We sifted through decades worth of data on MBTI type to find some of the most interesting and surprising facts, statistics and tips about the Introversion preference. Just in time for World Introvert Day today! And now that you’ve already made plans to celebrate World Introvert Day, it’s time to learn something new. Here are six things you didn’t know about Introversion.
When we asked our director of research for The Myers-Briggs company why World Introvert Day is a big deal, he told us “although roughly half of us prefer Introversion, Western society is just getting to know what this dimension of personality actually means, partly because it’s more difficult to observe. The most developed parts of the Extraverted personality type are outwardly observable. For Introverted personality types, those aspects aren’t externally exhibited.”
While many parts of Introversion align with common perceptions, others are surprising. But the biggest takeaway is that Introversion is actually pretty complicated. And is manifest in all kinds of different ways.
Here are a few things you probably didn’t know about Introversion:
“Introversion” is made up of several distinct facets of personality
You may think of it as a single dimension, but there are actually many sub-dimensions that describe the complex nature of Introversion. Here are five*:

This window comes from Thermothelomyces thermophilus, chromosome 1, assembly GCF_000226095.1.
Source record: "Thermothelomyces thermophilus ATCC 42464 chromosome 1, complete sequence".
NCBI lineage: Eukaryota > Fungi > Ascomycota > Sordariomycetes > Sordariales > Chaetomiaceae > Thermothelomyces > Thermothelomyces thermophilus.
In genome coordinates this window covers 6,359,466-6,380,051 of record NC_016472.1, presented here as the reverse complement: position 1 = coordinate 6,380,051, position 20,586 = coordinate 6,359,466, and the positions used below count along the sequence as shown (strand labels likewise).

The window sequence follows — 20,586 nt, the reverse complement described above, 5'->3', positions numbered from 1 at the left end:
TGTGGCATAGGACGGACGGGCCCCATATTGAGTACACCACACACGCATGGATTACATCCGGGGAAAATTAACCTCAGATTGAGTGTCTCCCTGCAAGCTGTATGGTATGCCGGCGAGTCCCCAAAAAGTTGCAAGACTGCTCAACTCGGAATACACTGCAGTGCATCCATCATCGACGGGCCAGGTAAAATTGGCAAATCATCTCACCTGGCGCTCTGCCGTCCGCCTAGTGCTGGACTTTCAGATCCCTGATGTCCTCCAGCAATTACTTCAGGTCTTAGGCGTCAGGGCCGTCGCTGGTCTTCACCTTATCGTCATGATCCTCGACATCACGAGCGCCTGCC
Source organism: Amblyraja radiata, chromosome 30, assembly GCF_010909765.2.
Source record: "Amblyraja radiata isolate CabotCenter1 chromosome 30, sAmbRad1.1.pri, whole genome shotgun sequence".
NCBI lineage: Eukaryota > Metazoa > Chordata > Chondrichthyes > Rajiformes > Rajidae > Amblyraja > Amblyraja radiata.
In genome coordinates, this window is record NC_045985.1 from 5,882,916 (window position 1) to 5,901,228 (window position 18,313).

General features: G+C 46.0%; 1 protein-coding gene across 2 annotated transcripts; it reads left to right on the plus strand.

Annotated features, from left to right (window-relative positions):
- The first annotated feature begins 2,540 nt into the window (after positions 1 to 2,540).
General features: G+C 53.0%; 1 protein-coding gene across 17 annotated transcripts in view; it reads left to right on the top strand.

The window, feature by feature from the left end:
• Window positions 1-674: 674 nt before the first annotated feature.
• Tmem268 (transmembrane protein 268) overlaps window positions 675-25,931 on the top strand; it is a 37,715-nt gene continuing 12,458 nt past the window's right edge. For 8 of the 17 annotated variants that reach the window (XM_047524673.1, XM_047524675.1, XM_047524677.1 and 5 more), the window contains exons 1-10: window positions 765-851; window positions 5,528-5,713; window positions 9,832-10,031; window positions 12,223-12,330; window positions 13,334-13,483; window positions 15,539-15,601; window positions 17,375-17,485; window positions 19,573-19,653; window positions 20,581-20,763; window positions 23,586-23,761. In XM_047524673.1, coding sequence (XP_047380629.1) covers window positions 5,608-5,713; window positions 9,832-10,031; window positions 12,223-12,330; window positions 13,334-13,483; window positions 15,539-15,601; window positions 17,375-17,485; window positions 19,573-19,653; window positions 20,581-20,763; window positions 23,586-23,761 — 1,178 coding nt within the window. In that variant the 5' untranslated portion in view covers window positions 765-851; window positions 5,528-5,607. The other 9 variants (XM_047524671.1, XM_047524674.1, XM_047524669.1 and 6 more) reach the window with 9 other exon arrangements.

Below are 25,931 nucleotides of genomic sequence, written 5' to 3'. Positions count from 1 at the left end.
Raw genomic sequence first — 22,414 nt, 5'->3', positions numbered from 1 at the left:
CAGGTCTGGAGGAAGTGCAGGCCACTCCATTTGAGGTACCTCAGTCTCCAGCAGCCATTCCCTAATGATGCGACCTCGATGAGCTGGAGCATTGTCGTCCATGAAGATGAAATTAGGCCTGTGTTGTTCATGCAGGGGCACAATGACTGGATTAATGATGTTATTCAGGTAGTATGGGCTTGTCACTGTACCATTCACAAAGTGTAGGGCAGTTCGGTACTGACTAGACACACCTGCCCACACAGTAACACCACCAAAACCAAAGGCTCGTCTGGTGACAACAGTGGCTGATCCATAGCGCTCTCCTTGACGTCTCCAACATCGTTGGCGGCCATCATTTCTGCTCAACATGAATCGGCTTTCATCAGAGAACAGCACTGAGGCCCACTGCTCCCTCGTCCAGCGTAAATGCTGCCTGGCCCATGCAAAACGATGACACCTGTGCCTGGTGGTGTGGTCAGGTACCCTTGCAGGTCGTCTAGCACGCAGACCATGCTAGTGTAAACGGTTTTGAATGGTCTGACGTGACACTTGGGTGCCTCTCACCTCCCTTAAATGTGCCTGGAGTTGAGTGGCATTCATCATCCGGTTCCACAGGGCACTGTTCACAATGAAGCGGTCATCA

- Initiating or Receiving
- Expressive or Contained
- Gregarious or Intimate
- Active or Reflective
- Enthusiastic or Quiet
Introversion in the workplace: slower to hit “send”, tougher to please
You’ve probably noticed that people who prefer Introversion take more time to respond in meetings. But did you know that this applies to written communication too? People with this preference usually take more time composing an email than those preferring Extraversion.
If you prefer Introversion and someone is expecting an email from you, experts recommend sending a ‘holding email’ to manage expectations while you gather your thoughts.
Furthermore, those with a preference for Introversion are 12 percent less likely to be satisfied in their job. And 20 percent less likely to be happy at work than those preferring Extraversion. While we don’t know exactly why this is, one reason may be that they’re less likely to have their voices heard and often quiet time to themselves is hard to find.
Some kinds of Introversion are common, some are rare
Men preferring Introversion make up 54% of the (male) population, but that’s only part of the story.
ISTJ preferences are the most common Introverted type for men, making up 16.4%, while INFJ preferences are only 1.3%, making them the least common.
What’s the difference?
Among other things, people with ISTJ preferences are usually practical, sensible, realistic and systematic, and others often see them as calm, reserved and serious. Those with INTJ preferences, on the other hand, are creative, visionary and idealistic, and are often seen by others as mysterious, intense and individualistic.
Making up 47% of the female population, Introverted personality types are slightly less common than with men, but every bit as varied.
INTJ preferences, the least common Introverted MBTI type among women at 0.8%, are typically rational, detached, critical thinkers with a penchant for conceptual, long-range thinking. They’re often seen by others as private, reserved and aloof. On the other hand women with ISFJ preferences are the most common Introverted MBTI type in the female population at 19.4%. They’re typically practical, realistic, cooperative and thoughtful, and often seen by others as quiet, serious, considerate and conscientious.**